18 October 2012 | In the news
Number one on the September list of best-selling Finnish fiction titles, compiled by the Finnish Booksellers’ Association, is Sofi Oksanen’s new novel Kun kyyhkyset katosivat (‘When the doves disappeared’, Like): which shot straight to the top of the list on its publication in August.
The huge national and international success of her previous novel, Puhdistus – in English, Purge – published in 2008 and also set in Estonia, has paved the way for Kun kyyhkyset katosivat; translation rights have been sold to several countries already.
Number two on the list was Riikka Pulkkinen’s third novel, Vieras (‘The stranger’, Otava). In third and fourth places were two new thrillers, Paholaisen pennut (‘The devil’s cubs’, Tammi), by Leena Lehtolainen, and Ylösnousemus (‘Resurrection’, WSOY), by Ilkka Remes.
In fifth place was Sirpa Kähkönen’s novel Hietakehto (‘Sand cradle’, Otava): number six in her series set in the Kuopio region of eastern Finland, during the Second World War.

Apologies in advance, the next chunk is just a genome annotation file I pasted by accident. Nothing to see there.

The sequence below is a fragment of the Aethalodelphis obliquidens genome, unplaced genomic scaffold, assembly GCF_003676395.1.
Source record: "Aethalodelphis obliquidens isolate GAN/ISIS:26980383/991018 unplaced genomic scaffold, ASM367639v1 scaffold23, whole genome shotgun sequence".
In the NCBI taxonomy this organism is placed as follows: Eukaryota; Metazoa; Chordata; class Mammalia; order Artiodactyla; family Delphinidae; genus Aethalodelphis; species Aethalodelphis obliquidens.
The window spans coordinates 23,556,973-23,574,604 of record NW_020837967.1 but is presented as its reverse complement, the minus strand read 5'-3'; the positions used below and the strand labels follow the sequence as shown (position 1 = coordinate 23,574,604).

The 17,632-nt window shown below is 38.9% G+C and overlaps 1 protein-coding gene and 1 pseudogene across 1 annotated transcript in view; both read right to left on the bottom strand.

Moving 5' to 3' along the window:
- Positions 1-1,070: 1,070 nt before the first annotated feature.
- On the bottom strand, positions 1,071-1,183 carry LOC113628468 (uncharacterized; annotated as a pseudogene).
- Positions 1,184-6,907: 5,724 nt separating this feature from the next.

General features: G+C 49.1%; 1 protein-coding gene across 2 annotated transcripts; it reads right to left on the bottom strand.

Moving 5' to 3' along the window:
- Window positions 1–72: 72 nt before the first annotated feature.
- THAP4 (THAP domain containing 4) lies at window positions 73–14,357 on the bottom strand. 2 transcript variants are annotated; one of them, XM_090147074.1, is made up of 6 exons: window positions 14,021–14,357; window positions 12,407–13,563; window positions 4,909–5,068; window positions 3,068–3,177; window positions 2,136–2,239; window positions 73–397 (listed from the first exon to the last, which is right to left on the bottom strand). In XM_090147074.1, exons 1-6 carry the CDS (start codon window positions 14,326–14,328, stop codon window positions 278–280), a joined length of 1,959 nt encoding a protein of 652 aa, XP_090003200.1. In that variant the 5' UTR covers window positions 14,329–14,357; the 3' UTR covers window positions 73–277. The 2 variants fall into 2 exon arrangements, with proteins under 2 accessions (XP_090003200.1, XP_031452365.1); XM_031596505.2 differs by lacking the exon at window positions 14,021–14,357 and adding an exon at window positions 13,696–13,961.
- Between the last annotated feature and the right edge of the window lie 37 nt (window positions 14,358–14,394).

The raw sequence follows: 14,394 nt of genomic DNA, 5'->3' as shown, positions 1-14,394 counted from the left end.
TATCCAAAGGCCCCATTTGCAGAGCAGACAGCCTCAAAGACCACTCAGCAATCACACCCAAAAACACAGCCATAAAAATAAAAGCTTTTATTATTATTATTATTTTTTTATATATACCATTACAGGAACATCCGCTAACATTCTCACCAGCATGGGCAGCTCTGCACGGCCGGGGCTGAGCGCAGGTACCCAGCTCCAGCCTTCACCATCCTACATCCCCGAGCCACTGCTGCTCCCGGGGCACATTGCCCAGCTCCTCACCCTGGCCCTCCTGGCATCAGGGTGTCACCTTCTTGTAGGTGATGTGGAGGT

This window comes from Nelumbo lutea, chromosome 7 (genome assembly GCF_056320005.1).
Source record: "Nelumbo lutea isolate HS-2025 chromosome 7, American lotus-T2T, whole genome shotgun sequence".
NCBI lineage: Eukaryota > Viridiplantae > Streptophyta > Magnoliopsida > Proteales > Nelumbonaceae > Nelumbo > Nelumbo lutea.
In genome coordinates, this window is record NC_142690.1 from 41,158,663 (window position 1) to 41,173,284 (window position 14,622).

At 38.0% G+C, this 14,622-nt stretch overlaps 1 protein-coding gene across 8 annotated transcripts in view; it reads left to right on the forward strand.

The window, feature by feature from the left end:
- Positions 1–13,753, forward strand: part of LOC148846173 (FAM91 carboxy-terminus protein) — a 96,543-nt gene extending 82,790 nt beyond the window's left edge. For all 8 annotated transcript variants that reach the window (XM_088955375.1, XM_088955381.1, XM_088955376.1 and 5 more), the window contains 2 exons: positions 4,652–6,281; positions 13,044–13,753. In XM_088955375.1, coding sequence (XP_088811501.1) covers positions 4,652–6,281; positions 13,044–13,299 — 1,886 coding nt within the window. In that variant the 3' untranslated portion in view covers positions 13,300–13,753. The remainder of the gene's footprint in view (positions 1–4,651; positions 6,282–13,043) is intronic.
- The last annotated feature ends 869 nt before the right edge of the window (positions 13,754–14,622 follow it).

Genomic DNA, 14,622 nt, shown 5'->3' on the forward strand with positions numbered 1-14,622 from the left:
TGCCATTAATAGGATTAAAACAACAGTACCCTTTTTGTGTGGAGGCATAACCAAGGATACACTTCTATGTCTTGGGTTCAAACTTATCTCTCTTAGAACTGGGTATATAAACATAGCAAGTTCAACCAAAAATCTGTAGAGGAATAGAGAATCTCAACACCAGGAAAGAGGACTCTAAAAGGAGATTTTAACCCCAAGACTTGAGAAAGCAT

The non-fiction (translated foreign as well as Finnish) list was topped by Blaine Harden’s Escape from Camp 14 (in North Korea; Gummerus). The variety of subjects on this list can be surprising: number two is about angels (Lorna Byrne’s A Message of Hope from the Angels, Otava), number three a biography of a Finnish ex-con turned surgeon (Veitsen terällä, ‘On knife’s edge’, by Arno Kotro & Christer Lybäck, Otava), number four about the Cold War in Finland (Jukka Tarkka: Karhun kainalossa, ‘Under the arm of the bear’, Otava) and number five about cupcakes (by Angela Drake, Otava)…
The three best-selling children’s books were by seasoned Finnish authors: illustrator-writer Mauri Kunnas, with his tribute to R.L Stevenson, Aarresaari (‘Treasure island’, Otava), Aino Havukainen & Sami Toivonen, with Tatu ja Patu pihalla (‘Tatu and Patu outdoors’, Otava) and Sinikka Nopola & Tiina Nopola, with their Risto Räppääjä ja nukkavieru Nelli (‘Risto Rapper and Threadbare Nelly’, Tammi).